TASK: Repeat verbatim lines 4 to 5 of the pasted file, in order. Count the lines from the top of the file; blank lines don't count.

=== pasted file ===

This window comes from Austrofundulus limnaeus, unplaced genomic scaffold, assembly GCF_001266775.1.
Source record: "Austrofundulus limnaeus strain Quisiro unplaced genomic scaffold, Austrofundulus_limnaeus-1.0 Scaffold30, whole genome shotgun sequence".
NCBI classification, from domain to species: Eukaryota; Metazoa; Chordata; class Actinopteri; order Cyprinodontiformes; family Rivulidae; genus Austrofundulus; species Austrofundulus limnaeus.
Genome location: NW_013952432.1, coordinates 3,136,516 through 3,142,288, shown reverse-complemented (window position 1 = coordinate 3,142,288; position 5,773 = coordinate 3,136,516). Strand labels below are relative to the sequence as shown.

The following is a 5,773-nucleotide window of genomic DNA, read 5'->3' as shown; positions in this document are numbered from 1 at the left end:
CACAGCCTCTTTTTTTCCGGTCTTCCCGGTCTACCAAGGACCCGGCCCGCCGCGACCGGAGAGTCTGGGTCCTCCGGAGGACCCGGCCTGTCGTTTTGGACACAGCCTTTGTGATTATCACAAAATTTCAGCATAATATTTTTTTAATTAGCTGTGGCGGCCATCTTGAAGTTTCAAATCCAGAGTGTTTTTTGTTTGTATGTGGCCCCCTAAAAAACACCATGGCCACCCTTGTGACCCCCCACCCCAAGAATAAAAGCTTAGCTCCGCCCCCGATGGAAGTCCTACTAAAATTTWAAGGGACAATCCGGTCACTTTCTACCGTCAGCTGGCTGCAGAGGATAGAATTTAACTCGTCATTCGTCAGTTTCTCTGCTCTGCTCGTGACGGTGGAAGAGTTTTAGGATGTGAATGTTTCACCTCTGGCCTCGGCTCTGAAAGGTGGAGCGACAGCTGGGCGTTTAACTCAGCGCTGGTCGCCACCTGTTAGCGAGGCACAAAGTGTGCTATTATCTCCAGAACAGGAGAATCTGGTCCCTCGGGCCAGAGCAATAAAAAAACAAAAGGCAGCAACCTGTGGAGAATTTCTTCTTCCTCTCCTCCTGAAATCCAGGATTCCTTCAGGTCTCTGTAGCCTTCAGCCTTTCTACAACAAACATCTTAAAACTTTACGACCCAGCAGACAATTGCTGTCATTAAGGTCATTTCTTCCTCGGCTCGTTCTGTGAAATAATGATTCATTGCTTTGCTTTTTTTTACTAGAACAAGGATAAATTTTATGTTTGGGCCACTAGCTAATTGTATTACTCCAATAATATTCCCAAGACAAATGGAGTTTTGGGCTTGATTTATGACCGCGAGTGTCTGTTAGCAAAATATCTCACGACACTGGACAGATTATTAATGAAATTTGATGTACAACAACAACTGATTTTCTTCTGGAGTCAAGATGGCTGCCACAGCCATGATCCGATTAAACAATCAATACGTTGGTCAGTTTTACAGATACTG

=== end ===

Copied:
Genome location: NW_013952432.1, coordinates 3,136,516 through 3,142,288, shown reverse-complemented (window position 1 = coordinate 3,142,288; position 5,773 = coordinate 3,136,516). Strand labels below are relative to the sequence as shown.

The following is a 5,773-nucleotide window of genomic DNA, read 5'->3' as shown; positions in this document are numbered from 1 at the left end: